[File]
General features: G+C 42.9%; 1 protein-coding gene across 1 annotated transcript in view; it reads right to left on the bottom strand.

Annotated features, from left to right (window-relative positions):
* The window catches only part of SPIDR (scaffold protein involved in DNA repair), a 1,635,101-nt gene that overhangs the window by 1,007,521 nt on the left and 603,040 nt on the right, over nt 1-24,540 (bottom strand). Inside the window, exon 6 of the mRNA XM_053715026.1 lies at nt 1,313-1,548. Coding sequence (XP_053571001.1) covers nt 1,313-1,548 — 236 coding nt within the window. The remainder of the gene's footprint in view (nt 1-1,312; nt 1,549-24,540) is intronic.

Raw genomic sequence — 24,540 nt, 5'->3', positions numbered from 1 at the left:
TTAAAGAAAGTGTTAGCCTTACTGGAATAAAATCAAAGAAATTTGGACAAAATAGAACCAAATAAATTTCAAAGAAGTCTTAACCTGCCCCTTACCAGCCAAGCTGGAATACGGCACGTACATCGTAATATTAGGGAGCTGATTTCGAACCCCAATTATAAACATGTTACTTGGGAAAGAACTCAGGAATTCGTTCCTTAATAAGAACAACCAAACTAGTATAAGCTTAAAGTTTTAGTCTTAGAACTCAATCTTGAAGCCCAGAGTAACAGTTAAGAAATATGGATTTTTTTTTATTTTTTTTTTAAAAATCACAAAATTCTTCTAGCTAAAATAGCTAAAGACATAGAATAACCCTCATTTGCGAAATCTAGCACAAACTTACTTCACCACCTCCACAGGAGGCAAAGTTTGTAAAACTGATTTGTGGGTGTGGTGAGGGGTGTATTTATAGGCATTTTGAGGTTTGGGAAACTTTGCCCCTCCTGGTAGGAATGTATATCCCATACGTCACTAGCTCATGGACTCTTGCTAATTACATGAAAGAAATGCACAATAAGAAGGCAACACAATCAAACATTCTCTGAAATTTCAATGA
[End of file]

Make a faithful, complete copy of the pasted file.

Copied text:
General features: G+C 42.9%; 1 protein-coding gene across 1 annotated transcript in view; it reads right to left on the bottom strand.

Annotated features, from left to right (window-relative positions):
* The window catches only part of SPIDR (scaffold protein involved in DNA repair), a 1,635,101-nt gene that overhangs the window by 1,007,521 nt on the left and 603,040 nt on the right, over nt 1-24,540 (bottom strand). Inside the window, exon 6 of the mRNA XM_053715026.1 lies at nt 1,313-1,548. Coding sequence (XP_053571001.1) covers nt 1,313-1,548 — 236 coding nt within the window. The remainder of the gene's footprint in view (nt 1-1,312; nt 1,549-24,540) is intronic.

Raw genomic sequence — 24,540 nt, 5'->3', positions numbered from 1 at the left:
TTAAAGAAAGTGTTAGCCTTACTGGAATAAAATCAAAGAAATTTGGACAAAATAGAACCAAATAAATTTCAAAGAAGTCTTAACCTGCCCCTTACCAGCCAAGCTGGAATACGGCACGTACATCGTAATATTAGGGAGCTGATTTCGAACCCCAATTATAAACATGTTACTTGGGAAAGAACTCAGGAATTCGTTCCTTAATAAGAACAACCAAACTAGTATAAGCTTAAAGTTTTAGTCTTAGAACTCAATCTTGAAGCCCAGAGTAACAGTTAAGAAATATGGATTTTTTTTTATTTTTTTTTTAAAAATCACAAAATTCTTCTAGCTAAAATAGCTAAAGACATAGAATAACCCTCATTTGCGAAATCTAGCACAAACTTACTTCACCACCTCCACAGGAGGCAAAGTTTGTAAAACTGATTTGTGGGTGTGGTGAGGGGTGTATTTATAGGCATTTTGAGGTTTGGGAAACTTTGCCCCTCCTGGTAGGAATGTATATCCCATACGTCACTAGCTCATGGACTCTTGCTAATTACATGAAAGAAATGCACAATAAGAAGGCAACACAATCAAACATTCTCTGAAATTTCAATGA